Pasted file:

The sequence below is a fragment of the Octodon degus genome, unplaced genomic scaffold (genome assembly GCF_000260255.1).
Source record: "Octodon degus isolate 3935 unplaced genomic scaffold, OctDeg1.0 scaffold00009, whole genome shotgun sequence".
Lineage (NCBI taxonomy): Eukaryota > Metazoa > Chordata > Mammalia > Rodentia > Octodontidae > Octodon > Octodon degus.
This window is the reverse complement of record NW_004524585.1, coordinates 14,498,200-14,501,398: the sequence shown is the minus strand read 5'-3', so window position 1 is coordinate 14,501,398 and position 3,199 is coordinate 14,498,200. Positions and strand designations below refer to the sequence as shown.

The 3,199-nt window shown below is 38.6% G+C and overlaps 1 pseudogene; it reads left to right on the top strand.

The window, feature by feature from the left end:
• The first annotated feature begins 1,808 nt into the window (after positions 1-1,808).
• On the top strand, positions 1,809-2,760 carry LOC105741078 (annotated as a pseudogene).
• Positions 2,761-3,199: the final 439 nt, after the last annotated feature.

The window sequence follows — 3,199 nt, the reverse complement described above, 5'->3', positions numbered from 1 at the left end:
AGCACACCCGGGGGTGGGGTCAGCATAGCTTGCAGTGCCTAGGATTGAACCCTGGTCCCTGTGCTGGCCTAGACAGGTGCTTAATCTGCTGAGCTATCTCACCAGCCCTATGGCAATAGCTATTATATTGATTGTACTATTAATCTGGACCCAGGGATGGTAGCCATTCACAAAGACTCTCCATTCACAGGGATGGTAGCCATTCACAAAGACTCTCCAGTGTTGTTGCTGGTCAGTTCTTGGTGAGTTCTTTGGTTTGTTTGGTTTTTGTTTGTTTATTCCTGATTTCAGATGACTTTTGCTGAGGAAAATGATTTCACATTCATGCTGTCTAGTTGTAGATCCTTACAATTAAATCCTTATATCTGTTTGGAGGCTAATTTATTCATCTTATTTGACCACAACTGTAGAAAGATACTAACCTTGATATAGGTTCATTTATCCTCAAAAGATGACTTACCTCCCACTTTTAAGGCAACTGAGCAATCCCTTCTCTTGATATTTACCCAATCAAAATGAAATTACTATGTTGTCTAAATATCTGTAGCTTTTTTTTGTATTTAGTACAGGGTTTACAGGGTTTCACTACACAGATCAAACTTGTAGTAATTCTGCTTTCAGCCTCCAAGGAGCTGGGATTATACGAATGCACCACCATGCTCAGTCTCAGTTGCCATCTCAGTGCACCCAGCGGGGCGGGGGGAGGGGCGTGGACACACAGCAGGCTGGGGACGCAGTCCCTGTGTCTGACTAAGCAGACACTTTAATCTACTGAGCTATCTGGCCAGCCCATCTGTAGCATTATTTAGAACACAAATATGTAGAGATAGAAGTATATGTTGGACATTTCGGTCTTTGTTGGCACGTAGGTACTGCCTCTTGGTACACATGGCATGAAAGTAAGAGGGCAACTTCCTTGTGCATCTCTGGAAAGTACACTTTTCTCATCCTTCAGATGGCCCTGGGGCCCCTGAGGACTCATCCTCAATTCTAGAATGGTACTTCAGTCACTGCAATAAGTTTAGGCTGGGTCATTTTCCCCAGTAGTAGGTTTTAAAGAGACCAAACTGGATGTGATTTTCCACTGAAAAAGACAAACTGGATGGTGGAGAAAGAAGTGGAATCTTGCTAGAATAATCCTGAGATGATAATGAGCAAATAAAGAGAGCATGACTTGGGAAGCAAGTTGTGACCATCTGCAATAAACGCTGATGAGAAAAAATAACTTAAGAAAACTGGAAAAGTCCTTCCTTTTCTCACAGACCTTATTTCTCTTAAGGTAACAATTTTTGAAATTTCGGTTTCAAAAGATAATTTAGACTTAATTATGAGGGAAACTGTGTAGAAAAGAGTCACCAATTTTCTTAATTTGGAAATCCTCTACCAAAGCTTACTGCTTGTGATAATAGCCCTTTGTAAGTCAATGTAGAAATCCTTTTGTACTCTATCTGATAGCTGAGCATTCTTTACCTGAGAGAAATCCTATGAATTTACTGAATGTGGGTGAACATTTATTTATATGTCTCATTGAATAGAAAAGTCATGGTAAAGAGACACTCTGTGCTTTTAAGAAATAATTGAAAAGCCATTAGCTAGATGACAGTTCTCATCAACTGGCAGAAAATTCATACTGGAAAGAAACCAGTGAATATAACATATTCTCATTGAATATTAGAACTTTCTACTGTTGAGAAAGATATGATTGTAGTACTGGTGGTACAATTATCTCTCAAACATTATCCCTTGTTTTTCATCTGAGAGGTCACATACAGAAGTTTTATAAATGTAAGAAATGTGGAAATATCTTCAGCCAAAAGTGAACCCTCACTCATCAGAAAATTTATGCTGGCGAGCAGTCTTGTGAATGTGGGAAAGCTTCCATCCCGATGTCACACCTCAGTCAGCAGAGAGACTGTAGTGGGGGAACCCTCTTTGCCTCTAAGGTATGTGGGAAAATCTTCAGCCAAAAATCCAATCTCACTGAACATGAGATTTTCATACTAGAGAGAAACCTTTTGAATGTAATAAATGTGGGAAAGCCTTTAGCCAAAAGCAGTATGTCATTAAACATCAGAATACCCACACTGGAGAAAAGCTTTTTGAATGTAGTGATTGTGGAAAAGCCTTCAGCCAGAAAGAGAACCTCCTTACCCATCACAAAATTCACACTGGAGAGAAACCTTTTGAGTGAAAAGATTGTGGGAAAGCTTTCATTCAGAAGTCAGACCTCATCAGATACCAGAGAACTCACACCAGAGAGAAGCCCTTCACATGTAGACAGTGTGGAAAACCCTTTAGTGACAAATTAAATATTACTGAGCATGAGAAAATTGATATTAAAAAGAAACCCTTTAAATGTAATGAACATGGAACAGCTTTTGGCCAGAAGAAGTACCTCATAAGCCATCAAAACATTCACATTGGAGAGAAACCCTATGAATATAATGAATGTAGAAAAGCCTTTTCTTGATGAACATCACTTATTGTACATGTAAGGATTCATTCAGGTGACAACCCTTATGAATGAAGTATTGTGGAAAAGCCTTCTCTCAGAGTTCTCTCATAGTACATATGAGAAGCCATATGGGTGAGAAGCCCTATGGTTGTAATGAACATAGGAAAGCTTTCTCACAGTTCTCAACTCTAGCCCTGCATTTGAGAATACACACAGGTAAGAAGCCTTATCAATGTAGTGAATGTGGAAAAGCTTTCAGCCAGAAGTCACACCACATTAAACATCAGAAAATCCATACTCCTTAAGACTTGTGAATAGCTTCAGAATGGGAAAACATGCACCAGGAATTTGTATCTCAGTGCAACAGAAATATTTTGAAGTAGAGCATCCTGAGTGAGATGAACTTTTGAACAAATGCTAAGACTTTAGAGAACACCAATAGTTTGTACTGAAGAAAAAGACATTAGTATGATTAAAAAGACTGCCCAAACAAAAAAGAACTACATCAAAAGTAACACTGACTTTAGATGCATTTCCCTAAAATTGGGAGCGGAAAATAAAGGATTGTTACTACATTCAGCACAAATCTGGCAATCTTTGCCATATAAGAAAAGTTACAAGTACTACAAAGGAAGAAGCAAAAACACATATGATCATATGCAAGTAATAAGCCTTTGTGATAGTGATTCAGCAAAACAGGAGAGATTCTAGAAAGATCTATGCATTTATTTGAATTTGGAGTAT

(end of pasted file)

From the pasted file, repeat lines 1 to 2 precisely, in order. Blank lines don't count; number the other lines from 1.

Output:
The sequence below is a fragment of the Octodon degus genome, unplaced genomic scaffold (genome assembly GCF_000260255.1).
Source record: "Octodon degus isolate 3935 unplaced genomic scaffold, OctDeg1.0 scaffold00009, whole genome shotgun sequence".